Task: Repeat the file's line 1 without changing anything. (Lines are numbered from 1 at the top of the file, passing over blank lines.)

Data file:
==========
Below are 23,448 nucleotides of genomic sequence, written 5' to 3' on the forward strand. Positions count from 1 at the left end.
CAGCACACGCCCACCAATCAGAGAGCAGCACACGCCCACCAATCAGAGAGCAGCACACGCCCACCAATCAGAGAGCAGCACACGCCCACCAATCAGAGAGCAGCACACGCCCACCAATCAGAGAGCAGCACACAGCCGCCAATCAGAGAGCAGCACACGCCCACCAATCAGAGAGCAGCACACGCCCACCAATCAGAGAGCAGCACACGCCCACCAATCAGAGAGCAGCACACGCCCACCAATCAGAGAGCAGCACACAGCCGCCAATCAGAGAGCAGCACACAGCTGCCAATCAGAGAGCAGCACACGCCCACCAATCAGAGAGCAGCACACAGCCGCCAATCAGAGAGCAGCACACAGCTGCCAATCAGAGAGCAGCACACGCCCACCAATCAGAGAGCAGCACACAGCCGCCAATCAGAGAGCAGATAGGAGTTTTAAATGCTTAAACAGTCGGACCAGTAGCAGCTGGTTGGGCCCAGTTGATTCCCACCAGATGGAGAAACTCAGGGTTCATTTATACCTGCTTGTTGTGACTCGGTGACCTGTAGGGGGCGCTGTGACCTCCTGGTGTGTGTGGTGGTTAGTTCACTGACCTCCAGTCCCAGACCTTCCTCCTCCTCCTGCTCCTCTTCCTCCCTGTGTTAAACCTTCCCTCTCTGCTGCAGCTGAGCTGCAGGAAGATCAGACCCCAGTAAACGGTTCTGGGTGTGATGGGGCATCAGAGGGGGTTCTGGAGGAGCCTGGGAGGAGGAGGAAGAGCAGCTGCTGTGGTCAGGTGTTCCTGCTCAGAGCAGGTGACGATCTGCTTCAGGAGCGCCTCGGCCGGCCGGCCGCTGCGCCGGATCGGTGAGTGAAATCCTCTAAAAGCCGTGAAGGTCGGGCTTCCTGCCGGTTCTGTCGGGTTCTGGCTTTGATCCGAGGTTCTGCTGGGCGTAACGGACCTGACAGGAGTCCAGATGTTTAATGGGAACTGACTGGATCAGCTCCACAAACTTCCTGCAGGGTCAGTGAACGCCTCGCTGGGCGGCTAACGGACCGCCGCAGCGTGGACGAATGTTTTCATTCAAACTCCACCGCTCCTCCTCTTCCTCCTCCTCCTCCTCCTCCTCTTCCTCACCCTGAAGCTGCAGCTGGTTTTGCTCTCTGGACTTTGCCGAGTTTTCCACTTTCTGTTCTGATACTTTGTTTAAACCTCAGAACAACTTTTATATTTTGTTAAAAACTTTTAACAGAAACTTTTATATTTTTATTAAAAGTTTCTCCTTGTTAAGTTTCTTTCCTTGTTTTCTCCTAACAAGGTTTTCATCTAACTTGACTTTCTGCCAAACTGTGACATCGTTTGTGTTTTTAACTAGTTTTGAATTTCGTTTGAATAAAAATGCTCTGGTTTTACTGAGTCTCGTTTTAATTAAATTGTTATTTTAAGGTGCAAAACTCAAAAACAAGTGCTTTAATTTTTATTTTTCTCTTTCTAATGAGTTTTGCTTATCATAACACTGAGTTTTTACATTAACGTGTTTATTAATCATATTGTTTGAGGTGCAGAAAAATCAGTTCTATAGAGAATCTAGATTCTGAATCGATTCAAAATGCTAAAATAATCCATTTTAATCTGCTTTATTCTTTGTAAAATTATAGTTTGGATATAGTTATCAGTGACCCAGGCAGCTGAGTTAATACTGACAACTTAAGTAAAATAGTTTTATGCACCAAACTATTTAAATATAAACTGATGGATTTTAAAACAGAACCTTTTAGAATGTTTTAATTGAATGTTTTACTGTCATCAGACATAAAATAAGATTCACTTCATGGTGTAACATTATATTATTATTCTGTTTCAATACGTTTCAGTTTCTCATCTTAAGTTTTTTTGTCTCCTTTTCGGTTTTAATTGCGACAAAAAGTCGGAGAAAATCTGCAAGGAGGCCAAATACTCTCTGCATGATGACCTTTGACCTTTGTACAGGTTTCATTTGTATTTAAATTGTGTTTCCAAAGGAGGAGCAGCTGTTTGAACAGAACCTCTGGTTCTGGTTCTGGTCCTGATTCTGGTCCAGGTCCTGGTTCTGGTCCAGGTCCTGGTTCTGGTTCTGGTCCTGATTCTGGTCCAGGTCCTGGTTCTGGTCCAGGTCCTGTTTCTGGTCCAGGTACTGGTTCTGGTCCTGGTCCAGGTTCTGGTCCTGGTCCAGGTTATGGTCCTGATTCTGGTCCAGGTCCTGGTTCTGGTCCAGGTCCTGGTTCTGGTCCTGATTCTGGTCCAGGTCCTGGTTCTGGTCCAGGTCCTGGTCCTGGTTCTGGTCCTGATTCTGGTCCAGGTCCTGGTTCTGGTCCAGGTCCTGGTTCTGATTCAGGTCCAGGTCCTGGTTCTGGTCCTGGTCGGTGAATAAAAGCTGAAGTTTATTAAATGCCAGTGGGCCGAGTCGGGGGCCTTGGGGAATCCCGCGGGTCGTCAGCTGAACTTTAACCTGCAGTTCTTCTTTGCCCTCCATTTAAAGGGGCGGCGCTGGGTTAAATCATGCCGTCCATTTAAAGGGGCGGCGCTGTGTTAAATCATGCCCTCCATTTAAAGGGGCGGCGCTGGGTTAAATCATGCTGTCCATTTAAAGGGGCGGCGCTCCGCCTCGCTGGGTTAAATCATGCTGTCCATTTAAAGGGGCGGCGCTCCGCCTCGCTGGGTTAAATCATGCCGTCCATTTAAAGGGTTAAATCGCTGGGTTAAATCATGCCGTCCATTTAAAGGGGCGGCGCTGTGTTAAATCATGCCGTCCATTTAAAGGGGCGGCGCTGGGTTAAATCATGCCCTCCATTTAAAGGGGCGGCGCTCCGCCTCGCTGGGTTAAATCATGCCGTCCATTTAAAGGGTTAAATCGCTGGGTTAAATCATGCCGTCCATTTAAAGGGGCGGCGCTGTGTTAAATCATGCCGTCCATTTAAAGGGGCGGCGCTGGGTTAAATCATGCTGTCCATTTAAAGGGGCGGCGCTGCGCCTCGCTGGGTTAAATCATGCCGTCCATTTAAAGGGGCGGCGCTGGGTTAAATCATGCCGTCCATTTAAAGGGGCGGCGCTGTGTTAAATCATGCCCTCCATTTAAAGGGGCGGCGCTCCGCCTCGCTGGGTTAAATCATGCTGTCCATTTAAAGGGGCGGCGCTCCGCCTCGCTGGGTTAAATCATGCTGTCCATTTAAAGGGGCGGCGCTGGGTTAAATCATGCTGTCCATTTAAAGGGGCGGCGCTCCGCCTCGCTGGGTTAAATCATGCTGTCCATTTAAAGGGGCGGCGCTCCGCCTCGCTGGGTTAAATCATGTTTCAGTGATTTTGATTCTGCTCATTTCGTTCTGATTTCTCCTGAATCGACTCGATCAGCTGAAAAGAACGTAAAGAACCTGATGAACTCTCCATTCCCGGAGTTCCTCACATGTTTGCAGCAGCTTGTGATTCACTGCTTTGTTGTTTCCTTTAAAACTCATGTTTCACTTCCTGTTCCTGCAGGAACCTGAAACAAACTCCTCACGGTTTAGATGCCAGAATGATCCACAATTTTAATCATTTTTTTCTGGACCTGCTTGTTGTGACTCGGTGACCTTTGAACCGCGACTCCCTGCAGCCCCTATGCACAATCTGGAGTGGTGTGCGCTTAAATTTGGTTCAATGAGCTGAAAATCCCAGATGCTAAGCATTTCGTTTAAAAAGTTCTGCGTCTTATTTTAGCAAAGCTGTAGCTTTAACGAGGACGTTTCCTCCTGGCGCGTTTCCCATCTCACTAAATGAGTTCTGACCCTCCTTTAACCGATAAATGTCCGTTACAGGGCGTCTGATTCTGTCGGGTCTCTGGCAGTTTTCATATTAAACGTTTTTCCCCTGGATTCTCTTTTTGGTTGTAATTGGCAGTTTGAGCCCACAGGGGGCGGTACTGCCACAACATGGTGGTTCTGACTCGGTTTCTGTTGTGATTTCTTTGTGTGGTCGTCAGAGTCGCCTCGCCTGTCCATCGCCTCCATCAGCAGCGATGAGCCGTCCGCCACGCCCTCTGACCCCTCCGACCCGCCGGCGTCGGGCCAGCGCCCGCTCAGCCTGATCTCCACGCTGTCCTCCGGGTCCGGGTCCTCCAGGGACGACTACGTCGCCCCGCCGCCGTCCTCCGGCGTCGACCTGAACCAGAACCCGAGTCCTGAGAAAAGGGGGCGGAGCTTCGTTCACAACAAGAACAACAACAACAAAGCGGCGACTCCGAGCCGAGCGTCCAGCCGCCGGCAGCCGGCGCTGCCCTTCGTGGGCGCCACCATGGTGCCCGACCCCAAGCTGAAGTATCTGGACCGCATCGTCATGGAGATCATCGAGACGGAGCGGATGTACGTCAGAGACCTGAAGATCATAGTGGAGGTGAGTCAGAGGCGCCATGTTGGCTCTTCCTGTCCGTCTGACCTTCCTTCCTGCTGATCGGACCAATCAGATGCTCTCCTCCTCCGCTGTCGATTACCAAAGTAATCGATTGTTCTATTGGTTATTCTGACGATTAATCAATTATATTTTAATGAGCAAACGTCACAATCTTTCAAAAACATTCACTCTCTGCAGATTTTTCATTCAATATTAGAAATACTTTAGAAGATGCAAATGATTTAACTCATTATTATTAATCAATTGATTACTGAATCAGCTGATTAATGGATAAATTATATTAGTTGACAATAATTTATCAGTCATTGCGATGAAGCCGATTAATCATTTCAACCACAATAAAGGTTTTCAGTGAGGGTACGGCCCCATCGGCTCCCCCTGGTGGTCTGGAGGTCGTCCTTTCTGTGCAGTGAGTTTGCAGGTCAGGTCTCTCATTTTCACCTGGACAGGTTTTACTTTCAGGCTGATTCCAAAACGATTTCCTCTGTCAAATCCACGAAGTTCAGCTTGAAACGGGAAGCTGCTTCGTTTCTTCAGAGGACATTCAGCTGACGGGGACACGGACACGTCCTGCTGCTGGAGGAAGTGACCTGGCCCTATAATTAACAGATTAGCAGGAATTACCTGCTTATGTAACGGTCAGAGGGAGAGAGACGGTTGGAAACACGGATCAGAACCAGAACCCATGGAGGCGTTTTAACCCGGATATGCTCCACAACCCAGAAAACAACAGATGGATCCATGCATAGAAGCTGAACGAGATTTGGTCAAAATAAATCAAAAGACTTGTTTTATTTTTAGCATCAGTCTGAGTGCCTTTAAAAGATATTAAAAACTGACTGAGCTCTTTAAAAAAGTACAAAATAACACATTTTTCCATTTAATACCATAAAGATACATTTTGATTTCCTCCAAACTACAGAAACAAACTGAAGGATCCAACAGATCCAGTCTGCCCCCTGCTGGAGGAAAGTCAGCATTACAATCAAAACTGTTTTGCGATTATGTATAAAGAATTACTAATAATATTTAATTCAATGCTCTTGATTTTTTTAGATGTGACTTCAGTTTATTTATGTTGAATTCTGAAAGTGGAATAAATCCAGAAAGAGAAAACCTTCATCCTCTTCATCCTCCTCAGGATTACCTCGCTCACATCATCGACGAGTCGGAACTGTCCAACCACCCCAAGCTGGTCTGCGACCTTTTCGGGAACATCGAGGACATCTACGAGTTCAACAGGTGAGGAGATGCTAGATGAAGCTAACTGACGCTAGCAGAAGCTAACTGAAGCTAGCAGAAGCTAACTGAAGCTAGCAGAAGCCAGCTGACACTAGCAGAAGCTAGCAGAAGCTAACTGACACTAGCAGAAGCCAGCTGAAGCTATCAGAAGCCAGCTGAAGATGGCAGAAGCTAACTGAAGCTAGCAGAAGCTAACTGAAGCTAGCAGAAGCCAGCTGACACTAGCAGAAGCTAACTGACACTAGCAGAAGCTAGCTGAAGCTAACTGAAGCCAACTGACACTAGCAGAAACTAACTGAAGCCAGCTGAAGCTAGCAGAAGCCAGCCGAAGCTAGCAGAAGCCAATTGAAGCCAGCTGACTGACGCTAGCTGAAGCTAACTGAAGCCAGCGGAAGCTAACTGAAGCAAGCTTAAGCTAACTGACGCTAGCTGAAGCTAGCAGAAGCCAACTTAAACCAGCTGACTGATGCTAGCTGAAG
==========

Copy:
Below are 23,448 nucleotides of genomic sequence, written 5' to 3' on the forward strand. Positions count from 1 at the left end.